Must-clink link: Barry Bonds, cycling through retirement

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Gwenn Knapp of Sports on Earth has an excellent profile/catch-you-up with Barry Bonds. What’s up with the Home Run King? Some highlights:

  • Spurred on by his girlfriend, former world champion and Olympic silver medalist cycler Mari Holden, Barry Bonds’ new obsession is cycling. He’s good. Not great, but good. And has taken to it with the same sort of abandon to which he used to take baseball, working out and generalized surliness.
  • But he’s not as surly these days. People who know him describe him as relaxed. He never handled the spotlight well. Now he’s out of it. You get the sense that Bonds, for the first time in a long time, is at peace. Maybe because he is not expected to be the absolute best, either by himself or by others.
  • Because of his obstruction of justice conviction — his very dubious conviction, but conviction all the same — Bonds is barred from owning a firearm. Which was problematic for him as, before cycling, he had become an avid skeet shooter and hunter. There’s a bit in there about Ryan Klesko introducing him to hunting that, I feel like anyway, could have become a sitcom circa 2003.
  • Oh, and there’s a better anecdote in there about him telling Kirk Reuter’s wife how to get pregnant. Which, well. Just read it.

But the more interesting stuff comes after that. Stuff about his playing days and relationships with teammates. Some of it is old, some of it new (at least to me) but all of it looks different now with some years between us and a time when Bonds was the biggest star in the game. And it looks different in light of the stuff Knapp talks about earlier in the piece.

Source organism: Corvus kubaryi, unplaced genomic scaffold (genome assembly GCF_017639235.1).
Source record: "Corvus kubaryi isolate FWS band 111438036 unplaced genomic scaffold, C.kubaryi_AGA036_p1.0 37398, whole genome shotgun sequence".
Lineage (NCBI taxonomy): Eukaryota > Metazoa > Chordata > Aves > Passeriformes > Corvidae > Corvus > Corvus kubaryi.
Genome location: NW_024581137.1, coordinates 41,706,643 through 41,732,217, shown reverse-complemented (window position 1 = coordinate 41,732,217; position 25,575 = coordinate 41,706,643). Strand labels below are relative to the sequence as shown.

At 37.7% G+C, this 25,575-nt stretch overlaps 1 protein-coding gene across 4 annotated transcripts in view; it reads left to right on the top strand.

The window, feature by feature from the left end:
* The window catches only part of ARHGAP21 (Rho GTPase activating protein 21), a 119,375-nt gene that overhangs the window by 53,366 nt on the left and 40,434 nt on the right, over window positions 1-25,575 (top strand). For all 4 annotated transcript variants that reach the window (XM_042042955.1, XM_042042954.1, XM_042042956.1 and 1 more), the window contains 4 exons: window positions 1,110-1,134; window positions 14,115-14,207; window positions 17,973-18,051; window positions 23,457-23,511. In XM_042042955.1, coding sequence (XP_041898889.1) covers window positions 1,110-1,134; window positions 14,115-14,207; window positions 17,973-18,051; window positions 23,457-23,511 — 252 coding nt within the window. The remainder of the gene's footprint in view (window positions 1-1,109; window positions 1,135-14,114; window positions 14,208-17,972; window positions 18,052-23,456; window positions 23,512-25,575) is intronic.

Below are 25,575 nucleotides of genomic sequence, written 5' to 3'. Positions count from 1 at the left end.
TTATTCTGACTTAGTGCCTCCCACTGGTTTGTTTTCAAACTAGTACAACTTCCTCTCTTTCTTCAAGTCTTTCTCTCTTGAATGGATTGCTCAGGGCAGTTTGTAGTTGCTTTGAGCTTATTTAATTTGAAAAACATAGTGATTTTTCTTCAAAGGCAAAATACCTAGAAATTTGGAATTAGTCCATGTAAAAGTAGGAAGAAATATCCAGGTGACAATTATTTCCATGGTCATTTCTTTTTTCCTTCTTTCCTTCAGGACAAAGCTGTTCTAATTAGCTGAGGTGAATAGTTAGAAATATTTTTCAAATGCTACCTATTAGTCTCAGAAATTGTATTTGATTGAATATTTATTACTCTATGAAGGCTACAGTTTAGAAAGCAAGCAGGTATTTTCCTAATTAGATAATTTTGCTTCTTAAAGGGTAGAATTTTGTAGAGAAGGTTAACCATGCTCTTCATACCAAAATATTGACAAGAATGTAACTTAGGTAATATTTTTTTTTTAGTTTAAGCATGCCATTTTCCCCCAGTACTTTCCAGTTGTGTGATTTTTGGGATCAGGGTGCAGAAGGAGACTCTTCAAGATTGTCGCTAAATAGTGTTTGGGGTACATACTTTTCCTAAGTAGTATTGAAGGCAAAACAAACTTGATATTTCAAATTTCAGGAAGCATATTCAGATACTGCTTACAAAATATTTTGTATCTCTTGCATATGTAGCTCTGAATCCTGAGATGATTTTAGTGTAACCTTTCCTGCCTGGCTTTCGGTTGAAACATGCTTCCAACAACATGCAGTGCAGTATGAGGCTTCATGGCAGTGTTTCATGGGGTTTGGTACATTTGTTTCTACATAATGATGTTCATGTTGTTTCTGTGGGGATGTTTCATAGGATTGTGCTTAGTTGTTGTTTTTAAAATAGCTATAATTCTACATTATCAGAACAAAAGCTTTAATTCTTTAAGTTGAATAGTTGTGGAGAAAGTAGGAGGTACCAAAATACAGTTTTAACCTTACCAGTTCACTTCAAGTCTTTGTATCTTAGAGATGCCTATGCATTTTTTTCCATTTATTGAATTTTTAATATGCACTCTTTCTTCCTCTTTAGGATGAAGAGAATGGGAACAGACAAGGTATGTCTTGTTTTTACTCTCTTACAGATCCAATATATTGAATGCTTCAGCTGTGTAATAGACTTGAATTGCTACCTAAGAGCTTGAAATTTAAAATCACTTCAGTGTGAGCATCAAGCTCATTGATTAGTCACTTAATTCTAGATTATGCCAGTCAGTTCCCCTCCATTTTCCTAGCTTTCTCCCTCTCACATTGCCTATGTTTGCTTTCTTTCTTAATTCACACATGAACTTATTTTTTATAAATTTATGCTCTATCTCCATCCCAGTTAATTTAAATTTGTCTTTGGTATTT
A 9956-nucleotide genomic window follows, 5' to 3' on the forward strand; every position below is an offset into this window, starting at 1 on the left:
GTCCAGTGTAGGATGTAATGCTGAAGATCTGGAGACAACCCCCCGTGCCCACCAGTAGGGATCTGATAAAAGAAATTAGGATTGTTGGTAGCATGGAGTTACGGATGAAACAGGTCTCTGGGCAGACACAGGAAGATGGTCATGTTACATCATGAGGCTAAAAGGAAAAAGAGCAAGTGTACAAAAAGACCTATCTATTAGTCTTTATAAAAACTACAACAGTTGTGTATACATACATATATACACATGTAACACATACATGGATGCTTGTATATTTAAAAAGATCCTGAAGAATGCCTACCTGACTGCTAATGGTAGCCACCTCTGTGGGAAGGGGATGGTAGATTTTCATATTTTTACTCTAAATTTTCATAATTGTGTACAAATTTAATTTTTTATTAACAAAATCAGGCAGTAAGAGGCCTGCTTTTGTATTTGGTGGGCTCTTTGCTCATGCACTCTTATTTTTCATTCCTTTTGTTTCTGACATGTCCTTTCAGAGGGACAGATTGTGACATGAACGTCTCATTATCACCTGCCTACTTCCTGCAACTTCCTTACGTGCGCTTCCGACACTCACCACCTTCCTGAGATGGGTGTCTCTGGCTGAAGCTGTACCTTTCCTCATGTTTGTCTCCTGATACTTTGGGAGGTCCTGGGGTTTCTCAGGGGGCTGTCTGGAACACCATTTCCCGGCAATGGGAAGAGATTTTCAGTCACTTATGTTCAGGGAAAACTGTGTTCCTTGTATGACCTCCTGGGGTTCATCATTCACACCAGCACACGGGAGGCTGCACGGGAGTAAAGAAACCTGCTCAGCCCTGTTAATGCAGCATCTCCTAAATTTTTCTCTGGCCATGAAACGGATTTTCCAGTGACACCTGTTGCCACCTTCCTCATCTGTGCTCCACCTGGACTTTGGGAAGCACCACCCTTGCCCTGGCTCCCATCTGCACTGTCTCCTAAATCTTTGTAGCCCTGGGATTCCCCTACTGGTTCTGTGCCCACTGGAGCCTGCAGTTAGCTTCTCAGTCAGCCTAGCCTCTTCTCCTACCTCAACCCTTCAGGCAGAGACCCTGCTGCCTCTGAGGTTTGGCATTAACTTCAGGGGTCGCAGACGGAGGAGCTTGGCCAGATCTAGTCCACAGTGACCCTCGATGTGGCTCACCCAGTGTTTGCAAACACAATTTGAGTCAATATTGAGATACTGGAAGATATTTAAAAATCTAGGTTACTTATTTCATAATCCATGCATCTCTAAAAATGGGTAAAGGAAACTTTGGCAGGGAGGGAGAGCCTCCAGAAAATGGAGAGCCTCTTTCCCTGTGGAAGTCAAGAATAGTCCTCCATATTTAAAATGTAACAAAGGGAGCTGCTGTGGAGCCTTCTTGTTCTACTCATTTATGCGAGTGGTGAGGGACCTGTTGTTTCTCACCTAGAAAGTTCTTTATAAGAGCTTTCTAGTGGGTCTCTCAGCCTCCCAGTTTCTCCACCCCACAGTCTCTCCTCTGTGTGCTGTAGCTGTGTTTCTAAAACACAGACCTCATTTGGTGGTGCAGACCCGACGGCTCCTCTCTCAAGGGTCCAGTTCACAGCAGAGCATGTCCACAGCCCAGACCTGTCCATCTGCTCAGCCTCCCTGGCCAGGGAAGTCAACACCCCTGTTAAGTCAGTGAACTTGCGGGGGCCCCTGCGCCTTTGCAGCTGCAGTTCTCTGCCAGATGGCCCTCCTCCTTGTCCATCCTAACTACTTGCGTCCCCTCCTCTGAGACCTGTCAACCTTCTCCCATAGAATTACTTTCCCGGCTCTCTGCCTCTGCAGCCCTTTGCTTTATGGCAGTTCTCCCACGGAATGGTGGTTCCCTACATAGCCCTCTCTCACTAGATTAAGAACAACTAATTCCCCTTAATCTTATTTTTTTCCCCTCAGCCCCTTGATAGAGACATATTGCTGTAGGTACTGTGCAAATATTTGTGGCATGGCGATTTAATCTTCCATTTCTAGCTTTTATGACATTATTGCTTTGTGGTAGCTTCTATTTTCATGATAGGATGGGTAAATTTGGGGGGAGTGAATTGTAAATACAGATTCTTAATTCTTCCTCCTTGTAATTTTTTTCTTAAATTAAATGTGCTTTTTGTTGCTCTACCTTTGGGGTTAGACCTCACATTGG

It doesn’t serve as any kind of apology for Bonds, his cheating or his surliness. You don’t come away from it liking Barry Bonds as a result (I think that’d be hard regardless). But you do feel like you understand the guy a little more. Or at least understand why you’ll probably never understand him.  All of which is exactly what a good profile of a famous person should do.

Great piece.

Clayton Kershaw struggles with control, walks six Marlins

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Dodgers ace Clayton Kershaw entered Wednesday night’s start against the Marlins without having issued a walk in his previous three starts. In fact, his last walk came on April 3 when he issued a free pass to Paul Goldschmidt with the bases empty and two outs in the bottom of the first inning. All told, Kershaw was on a streak of 26 walk-less innings before he took the mound at home to take on the Marlins.

Kershaw started off Wednesday in character, striking out the side in the first inning. He issued a walk in a tough second inning, but escaped without allowing a run. Kershaw walked two more in the third and again danced out of danger. In the fourth, Kershaw walked Lewis Brinson to load the bases with no outs and — you guessed it — didn’t end up allowing a run. His errant control finally came back to bite him in the fifth when Kershaw issued back-to-back two-out walks, then served up a three-run home run to Miguel Rojas down the left field line. His night was done when he completed the inning. Five innings, three runs, five hits, six walks, seven strikeouts, 112 pitches.

The six walks Kershaw issued over five innings marked his first six-walk outing since April 7, 2010 when he issued six free passes to the Pirates in 4 2/3 innings. The only other time he walked as many was on August 3, 2009 against the Brewers in a four-plus inning outing. Kershaw hasn’t even walked five batters in an outing recently — the last time was September 23, 2012 against the Reds.